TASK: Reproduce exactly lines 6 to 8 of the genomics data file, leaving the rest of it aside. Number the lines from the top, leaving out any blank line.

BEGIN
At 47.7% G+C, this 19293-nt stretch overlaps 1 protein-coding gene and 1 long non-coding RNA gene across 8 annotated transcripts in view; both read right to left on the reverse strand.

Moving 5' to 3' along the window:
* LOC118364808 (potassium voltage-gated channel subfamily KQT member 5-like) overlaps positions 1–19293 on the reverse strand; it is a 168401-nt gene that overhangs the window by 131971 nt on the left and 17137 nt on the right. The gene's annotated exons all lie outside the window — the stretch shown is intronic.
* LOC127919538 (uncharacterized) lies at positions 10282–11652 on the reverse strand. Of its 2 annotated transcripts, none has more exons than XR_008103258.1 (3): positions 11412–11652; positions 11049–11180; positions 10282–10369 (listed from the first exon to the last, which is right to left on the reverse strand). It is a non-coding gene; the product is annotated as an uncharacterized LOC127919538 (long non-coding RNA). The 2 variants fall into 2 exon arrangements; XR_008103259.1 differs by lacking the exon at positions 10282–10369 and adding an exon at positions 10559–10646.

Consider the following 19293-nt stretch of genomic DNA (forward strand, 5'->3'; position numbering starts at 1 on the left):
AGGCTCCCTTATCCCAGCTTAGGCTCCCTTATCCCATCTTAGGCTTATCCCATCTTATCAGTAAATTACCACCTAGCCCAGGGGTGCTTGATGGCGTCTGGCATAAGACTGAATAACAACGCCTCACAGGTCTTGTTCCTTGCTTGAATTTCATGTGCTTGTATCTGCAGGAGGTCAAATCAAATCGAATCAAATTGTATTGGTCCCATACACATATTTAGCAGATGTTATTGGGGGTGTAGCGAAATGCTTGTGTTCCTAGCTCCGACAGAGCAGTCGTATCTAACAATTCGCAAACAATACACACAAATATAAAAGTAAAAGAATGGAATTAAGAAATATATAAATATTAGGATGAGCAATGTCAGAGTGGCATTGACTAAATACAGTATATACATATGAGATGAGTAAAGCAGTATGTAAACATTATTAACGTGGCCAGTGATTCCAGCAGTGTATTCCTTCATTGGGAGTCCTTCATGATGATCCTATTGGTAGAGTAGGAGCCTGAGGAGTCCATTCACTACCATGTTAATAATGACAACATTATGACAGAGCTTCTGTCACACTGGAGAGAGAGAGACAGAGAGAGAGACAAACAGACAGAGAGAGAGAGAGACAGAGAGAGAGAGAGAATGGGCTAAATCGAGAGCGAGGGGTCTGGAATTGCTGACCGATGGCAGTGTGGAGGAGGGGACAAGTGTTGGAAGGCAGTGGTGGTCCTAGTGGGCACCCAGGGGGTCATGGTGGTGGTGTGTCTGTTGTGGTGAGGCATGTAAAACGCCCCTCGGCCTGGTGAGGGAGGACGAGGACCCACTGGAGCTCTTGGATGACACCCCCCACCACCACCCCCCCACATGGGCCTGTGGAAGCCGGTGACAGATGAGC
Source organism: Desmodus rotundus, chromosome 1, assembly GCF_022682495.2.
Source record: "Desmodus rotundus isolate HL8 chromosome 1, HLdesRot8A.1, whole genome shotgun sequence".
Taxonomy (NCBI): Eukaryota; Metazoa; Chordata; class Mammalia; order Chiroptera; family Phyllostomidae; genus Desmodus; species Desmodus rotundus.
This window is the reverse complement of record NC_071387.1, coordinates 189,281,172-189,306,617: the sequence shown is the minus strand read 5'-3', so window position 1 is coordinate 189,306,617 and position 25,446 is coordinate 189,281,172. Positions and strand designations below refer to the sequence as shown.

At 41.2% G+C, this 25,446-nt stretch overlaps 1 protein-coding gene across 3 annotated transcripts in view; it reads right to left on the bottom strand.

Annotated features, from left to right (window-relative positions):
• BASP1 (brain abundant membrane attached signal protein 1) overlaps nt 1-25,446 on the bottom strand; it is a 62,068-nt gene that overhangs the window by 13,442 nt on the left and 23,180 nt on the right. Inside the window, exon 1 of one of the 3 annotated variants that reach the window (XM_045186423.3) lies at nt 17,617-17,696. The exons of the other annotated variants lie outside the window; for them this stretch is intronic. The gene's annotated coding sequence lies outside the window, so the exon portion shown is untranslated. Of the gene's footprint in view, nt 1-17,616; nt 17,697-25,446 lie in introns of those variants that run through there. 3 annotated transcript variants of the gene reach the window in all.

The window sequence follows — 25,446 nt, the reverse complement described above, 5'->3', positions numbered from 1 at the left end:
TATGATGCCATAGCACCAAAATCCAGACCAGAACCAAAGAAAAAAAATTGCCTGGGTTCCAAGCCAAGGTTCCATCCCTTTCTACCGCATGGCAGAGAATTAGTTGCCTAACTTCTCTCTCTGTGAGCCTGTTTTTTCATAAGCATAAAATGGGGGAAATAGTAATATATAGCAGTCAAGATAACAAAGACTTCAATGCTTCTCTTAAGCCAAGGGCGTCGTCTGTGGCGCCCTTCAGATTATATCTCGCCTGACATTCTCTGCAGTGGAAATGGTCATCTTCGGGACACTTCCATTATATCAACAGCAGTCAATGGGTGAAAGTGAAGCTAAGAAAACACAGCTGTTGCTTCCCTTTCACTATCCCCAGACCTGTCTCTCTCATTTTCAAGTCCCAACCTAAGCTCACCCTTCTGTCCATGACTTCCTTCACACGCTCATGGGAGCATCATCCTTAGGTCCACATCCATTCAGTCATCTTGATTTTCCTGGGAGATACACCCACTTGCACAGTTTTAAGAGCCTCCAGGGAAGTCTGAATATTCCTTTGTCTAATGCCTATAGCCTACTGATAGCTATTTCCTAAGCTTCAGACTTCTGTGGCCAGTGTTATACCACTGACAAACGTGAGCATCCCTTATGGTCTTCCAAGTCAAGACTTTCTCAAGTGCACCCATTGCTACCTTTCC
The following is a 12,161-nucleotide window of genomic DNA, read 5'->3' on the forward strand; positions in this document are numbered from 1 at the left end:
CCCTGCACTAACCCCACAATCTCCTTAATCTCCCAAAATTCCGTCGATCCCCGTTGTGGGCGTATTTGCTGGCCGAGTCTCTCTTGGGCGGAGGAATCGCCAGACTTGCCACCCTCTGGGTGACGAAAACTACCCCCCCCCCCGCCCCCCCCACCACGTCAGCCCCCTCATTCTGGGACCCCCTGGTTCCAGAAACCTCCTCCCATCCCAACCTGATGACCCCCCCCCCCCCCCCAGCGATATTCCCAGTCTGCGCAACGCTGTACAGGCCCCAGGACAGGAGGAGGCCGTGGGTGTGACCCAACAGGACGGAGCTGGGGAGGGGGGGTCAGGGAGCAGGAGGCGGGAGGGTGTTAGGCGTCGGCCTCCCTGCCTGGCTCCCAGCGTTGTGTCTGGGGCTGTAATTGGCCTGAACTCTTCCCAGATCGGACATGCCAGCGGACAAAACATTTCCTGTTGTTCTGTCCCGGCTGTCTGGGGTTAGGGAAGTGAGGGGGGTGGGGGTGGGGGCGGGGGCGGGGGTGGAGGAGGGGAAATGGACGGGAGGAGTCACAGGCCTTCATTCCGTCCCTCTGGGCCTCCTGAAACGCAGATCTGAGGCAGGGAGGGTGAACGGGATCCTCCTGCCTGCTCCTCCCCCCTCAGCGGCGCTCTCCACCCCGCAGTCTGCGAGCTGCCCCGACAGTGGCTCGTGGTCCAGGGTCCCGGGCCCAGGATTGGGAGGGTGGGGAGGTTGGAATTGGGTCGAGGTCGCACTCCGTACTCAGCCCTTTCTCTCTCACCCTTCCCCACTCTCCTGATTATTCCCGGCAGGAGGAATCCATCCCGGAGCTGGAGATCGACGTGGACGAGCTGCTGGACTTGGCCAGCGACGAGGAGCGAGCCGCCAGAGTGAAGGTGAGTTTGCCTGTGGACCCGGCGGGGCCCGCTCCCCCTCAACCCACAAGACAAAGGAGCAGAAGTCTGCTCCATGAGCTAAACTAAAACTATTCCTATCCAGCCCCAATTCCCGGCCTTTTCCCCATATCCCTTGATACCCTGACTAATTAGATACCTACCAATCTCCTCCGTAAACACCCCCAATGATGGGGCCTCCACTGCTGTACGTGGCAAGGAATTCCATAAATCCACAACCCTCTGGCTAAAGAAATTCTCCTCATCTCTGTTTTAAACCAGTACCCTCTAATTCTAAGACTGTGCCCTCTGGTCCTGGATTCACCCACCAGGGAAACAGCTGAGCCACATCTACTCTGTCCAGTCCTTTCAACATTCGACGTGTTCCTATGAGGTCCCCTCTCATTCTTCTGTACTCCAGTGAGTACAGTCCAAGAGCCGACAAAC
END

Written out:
AGGCTCCCTTATCCCAGCTTAGGCTCCCTTATCCCATCTTAGGCTTATCCCATCTTATCAGTAAATTACCACCTAGCCCAGGGGTGCTTGATGGCGTCTGGCATAAGACTGAATAACAACGCCTCACAGGTCTTGTTCCTTGCTTGAATTTCATGTGCTTGTATCTGCAGGAGGTCAAATCAAATCGAATCAAATTGTATTGGTCCCATACACATATTTAGCAGATGTTATTGGGGGTGTAGCGAAATGCTTGTGTTCCTAGCTCCGACAGAGCAGTCGTATCTAACAATTCGCAAACAATACACACAAATATAAAAGTAAAAGAATGGAATTAAGAAATATATAAATATTAGGATGAGCAATGTCAGAGTGGCATTGACTAAATACAGTATATACATATGAGATGAGTAAAGCAGTATGTAAACATTATTAACGTGGCCAGTGATTCCAGCAGTGTATTCCTTCATTGGGAGTCCTTCATGATGATCCTATTGGTAGAGTAGGAGCCTGAGGAGTCCATTCACTACCATGTTAATAATGACAACATTATGACAGAGCTTCTGTCACACTGGAGAGAGAGAGACAGAGAGAGAGACAAACAGACAGAGAGAGAGAGAGACAGAGAGAGAGAGAGAATGGGCTAAATCGAGAGCGAGGGGTCTGGAATTGCTGACCGATGGCAGTGTGGAGGAGGGGACAAGTGTTGGAAGGCAGTGGTGGTCCTAGTGGGCACCCAGGGGGTCATGGTGGTGGTGTGTCTGTTGTGGTGAGGCATGTAAAACGCCCCTCGGCCTGGTGAGGGAGGACGAGGACCCACTGGAGCTCTTGGATGACACCCCCCACCACCACCCCCCCACATGGGCCTGTGGAAGCCGGTGACAGATGAGC
Source organism: Desmodus rotundus, chromosome 1, assembly GCF_022682495.2.
Source record: "Desmodus rotundus isolate HL8 chromosome 1, HLdesRot8A.1, whole genome shotgun sequence".